Air Astana hopes that next year's Expo 2017 event will boost traffic to and from Kazakhstan. [Photo: Neelam Mathews]
A highly devalued currency and collapsing oil revenues have left Kazakhstan’s economy in the doldrums, leaving flag carrier Air Astana to recalibrate its business plan with a stronger emphasis on international routes. In February 2017, the airline is due to start paying for three new Boeing 787 widebodies that may prove to be a heavy drain on its U.S. dollar reserves.
At a June 15 press briefing in Almaty, Air Astana president and CEO Peter Foster did not definitively confirm that the 787 deliveries will go ahead as planned. “That is something we have got a close eye on given the weak currency market,” he told AIN. “We will have to see how the market develops. Obviously, markets are not huge at the moment and growth has slowed down.” Air Astana’s plan has been to put the 787s on services to Singapore, Tokyo and the U.S., replacing its existing 757s.
U.S.-based Seabury Group was recently engaged as a consultant to review the carrier’s network strategy in order to maximize potential revenue. “We have too many routes with no dailies [daily services]. The Seabury Group will do a full network review from July to September, looking at frequency and connectivity issues,” explained Foster.
Air Astana, which is the official carrier for the Expo 2017 being held for three months of next year in Kazakhstan, still plans to broaden its equity base with an initial public offering (IPO) in 2018, with a listing in both Kazakhstan and, probably, London.
Expanding service throughout the Indian subcontinent is a strategic priority for Air Astana, with Pakistan’s capital Islamabad identified as a possible new route. On flight out of Delhi, the airline already flies significant numbers of passengers on connecting flights to St Petersburg, Russia, and Tbilisi, Georgia.
“Our future is as a network carrier and that is what we are concentrating on,” said Foster, acknowledging that the airline is currently having to contend with what amounts to a “significant recession” across the CIS. “It is a revenue challenge, not a cost challenge as we have low costs and are very efficient,” said Foster.
While Air Astana’s flights to Europe and Asia are doing well, Foster said that traffic within the CIS is down, “but not disastrously if you strip out Moscow.” Domestic flights have been hard hit, and these now account for only around 25 percent of yields and traffic volumes (down from 60 percent). With three more carriers in the domestic market vying to grab a share of the 17 million population with price wars, market conditions look set to remain tough.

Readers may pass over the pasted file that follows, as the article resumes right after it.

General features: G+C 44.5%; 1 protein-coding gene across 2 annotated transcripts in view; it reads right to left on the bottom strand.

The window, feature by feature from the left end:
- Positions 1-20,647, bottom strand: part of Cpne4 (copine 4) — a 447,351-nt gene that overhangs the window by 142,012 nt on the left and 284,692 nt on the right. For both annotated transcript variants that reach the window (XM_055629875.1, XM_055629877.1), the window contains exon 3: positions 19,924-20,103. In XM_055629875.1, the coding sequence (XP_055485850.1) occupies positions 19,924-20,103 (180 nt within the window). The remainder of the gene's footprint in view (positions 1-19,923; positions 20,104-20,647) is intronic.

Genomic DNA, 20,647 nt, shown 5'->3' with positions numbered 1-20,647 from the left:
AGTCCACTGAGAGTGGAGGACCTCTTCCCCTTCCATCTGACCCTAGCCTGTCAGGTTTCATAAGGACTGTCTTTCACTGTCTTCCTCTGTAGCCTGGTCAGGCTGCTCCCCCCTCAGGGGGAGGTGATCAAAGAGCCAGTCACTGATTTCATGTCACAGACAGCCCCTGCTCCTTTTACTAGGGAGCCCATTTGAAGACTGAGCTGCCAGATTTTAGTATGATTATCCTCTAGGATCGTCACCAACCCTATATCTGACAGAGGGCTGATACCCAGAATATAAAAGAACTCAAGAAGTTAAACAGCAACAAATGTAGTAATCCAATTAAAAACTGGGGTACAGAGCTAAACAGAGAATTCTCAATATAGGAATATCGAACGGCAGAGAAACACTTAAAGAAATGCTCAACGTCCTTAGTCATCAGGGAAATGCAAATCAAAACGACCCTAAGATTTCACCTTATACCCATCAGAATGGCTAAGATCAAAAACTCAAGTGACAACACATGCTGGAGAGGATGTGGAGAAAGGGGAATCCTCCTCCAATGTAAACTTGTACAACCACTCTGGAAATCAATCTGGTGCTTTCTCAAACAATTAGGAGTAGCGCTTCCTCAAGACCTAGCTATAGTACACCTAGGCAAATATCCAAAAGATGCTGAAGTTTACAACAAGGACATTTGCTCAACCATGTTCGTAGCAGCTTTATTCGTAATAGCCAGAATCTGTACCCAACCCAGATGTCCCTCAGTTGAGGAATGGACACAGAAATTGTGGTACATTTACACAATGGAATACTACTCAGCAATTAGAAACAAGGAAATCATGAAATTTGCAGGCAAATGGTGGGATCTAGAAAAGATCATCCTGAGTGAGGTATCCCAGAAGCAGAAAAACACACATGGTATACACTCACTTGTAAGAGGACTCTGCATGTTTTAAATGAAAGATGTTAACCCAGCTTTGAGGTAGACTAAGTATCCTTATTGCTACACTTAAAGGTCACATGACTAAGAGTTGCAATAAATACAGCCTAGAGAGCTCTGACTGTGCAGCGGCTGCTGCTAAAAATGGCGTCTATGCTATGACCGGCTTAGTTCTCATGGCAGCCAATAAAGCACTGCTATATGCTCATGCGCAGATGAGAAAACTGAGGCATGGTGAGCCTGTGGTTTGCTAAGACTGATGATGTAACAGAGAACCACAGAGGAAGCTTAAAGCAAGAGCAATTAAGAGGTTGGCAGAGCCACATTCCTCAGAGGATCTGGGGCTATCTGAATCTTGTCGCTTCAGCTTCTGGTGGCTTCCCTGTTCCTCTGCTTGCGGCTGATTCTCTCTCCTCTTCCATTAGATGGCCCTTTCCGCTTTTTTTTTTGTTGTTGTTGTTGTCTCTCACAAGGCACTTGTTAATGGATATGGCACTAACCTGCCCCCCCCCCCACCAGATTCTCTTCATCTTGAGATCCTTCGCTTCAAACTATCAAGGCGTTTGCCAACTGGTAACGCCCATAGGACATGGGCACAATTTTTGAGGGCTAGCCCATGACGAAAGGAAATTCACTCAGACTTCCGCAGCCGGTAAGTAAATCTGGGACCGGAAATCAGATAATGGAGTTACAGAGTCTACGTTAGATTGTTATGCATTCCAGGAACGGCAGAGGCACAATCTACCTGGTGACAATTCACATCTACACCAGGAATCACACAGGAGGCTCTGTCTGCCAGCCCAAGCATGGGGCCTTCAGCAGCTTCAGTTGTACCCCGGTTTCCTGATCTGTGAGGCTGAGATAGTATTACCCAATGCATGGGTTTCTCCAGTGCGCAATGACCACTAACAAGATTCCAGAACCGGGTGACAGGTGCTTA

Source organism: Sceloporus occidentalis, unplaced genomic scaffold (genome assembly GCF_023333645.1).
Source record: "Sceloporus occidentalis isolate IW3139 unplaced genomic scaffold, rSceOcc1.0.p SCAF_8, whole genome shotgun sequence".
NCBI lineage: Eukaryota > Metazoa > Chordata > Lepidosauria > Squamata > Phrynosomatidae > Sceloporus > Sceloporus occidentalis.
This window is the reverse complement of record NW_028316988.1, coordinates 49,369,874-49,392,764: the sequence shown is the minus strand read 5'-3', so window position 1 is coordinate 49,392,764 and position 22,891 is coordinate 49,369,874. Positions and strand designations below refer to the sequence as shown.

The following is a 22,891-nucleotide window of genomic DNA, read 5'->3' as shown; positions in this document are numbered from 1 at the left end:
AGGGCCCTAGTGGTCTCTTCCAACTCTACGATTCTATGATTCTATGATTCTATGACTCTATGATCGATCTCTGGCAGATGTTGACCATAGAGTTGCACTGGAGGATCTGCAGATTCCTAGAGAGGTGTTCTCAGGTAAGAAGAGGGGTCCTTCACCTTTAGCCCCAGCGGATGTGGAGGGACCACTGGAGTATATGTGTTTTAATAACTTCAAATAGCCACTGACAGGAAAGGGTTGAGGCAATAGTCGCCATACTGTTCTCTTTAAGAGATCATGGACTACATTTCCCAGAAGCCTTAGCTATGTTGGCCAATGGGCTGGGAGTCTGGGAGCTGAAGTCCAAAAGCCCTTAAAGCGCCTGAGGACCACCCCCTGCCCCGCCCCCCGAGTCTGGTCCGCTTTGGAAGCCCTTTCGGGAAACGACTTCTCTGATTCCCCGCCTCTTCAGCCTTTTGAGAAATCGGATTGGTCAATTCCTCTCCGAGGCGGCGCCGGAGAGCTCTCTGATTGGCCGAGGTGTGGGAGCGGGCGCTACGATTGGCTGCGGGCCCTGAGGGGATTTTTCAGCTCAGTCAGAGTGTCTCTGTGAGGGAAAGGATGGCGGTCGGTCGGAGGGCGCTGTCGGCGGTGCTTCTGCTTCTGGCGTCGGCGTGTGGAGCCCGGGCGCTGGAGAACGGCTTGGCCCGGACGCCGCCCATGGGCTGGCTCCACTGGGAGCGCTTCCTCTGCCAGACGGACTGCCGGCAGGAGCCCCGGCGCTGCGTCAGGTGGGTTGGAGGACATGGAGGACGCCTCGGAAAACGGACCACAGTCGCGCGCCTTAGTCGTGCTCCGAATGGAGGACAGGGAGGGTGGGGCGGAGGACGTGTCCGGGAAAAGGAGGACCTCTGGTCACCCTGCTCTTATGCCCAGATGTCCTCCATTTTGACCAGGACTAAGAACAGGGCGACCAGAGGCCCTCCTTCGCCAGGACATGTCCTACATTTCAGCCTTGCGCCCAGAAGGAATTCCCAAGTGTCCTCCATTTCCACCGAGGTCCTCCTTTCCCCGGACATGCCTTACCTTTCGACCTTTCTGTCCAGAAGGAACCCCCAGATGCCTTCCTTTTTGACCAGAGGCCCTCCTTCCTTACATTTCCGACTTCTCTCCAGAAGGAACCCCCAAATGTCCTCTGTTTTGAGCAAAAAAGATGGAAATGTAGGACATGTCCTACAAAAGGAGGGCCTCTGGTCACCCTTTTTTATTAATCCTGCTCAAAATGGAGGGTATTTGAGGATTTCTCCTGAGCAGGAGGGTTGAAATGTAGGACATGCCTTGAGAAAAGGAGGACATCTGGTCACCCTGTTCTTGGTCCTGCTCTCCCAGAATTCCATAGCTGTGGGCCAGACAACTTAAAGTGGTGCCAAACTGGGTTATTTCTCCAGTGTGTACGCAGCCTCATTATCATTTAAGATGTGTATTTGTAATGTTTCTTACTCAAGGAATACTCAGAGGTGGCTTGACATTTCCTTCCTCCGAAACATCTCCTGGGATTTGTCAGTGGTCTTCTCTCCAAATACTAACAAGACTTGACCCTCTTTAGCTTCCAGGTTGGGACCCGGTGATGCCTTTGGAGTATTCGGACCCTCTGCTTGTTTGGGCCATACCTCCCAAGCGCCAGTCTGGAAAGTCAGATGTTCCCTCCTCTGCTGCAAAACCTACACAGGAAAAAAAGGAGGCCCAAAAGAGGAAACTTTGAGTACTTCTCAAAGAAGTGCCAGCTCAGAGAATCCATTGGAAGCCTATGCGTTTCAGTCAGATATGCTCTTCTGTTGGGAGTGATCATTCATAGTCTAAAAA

“We do not compete for high volumes at very low prices. It is not worth our while. We are talking zero fares,” said Foster, referring to competitors. For instance, a one-hour forty-minute flight from Almaty to the capital Astana can sell for as low as $30.
Plans are also afoot to strengthen service to the Chinese destinations of Urumqi and Beijing. A code share with a carrier to the U.S. could also possibly figure in Seabury’s recommendations as initial discussions are taking place between theU.S. and Kazakh governments on a new air services agreement. But Foster accepted that this may not be easy to reach agreement on, not least due to strictU.S. Department of Homeland Security rules governing security standards for airports with direct service to the U.S. This would require a tough probe not only of the main Astana airport, but also any airports with feeder services into Astana.
In May, Air Astana became embroiled in a bizarre standoff with the Civil Aviation Authority of Mongolia (CAAM) after its plan to launch direct service from Astana to Ulaanbaatar was blocked. The airline accused the Mongolians of breaching ICAO’s Chicago Convention, stating that permission to begin flights from June 2 had been suddenly rescinded in April.
CAAM refuted this allegation, maintaining that Air Astana had not satisfied its requirements for securing a Mongolian air operator certificate. Air Astana denied this claim, and when AIN pressed CAAM for further explanation for the situation a spokesman said that the agency would make no further comment beyond pointing to a press report about alleged terrorist activity in Kazakhstan.